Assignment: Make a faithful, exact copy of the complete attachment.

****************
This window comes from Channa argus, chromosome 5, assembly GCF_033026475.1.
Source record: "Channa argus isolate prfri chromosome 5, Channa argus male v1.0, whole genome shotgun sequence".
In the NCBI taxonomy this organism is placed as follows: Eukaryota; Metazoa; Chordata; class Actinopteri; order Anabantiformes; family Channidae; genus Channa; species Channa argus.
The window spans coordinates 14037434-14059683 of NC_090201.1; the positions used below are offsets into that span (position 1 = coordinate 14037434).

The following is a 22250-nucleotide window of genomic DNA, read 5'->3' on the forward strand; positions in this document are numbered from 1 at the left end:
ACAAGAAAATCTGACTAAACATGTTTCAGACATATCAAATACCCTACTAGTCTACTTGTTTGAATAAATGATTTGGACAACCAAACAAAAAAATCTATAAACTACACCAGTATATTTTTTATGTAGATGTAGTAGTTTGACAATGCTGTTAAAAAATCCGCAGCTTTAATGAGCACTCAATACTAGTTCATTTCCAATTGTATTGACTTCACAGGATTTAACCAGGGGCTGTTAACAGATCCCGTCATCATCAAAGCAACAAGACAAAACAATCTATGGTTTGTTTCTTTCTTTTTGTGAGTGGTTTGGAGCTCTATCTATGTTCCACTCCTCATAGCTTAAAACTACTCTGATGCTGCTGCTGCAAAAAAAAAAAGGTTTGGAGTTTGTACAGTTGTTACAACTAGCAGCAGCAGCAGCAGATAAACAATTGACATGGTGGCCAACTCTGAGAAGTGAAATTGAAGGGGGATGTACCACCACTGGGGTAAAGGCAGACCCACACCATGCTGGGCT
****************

This window comes from Channa argus, chromosome 5, assembly GCF_033026475.1.
Source record: "Channa argus isolate prfri chromosome 5, Channa argus male v1.0, whole genome shotgun sequence".
In the NCBI taxonomy this organism is placed as follows: Eukaryota; Metazoa; Chordata; class Actinopteri; order Anabantiformes; family Channidae; genus Channa; species Channa argus.
The window spans coordinates 14037434-14059683 of NC_090201.1; the positions used below are offsets into that span (position 1 = coordinate 14037434).

The following is a 22250-nucleotide window of genomic DNA, read 5'->3' on the forward strand; positions in this document are numbered from 1 at the left end:
ACAAGAAAATCTGACTAAACATGTTTCAGACATATCAAATACCCTACTAGTCTACTTGTTTGAATAAATGATTTGGACAACCAAACAAAAAAATCTATAAACTACACCAGTATATTTTTTATGTAGATGTAGTAGTTTGACAATGCTGTTAAAAAATCCGCAGCTTTAATGAGCACTCAATACTAGTTCATTTCCAATTGTATTGACTTCACAGGATTTAACCAGGGGCTGTTAACAGATCCCGTCATCATCAAAGCAACAAGACAAAACAATCTATGGTTTGTTTCTTTCTTTTTGTGAGTGGTTTGGAGCTCTATCTATGTTCCACTCCTCATAGCTTAAAACTACTCTGATGCTGCTGCTGCAAAAAAAAAAAGGTTTGGAGTTTGTACAGTTGTTACAACTAGCAGCAGCAGCAGCAGATAAACAATTGACATGGTGGCCAACTCTGAGAAGTGAAATTGAAGGGGGATGTACCACCACTGGGGTAAAGGCAGACCCACACCATGCTGGGCT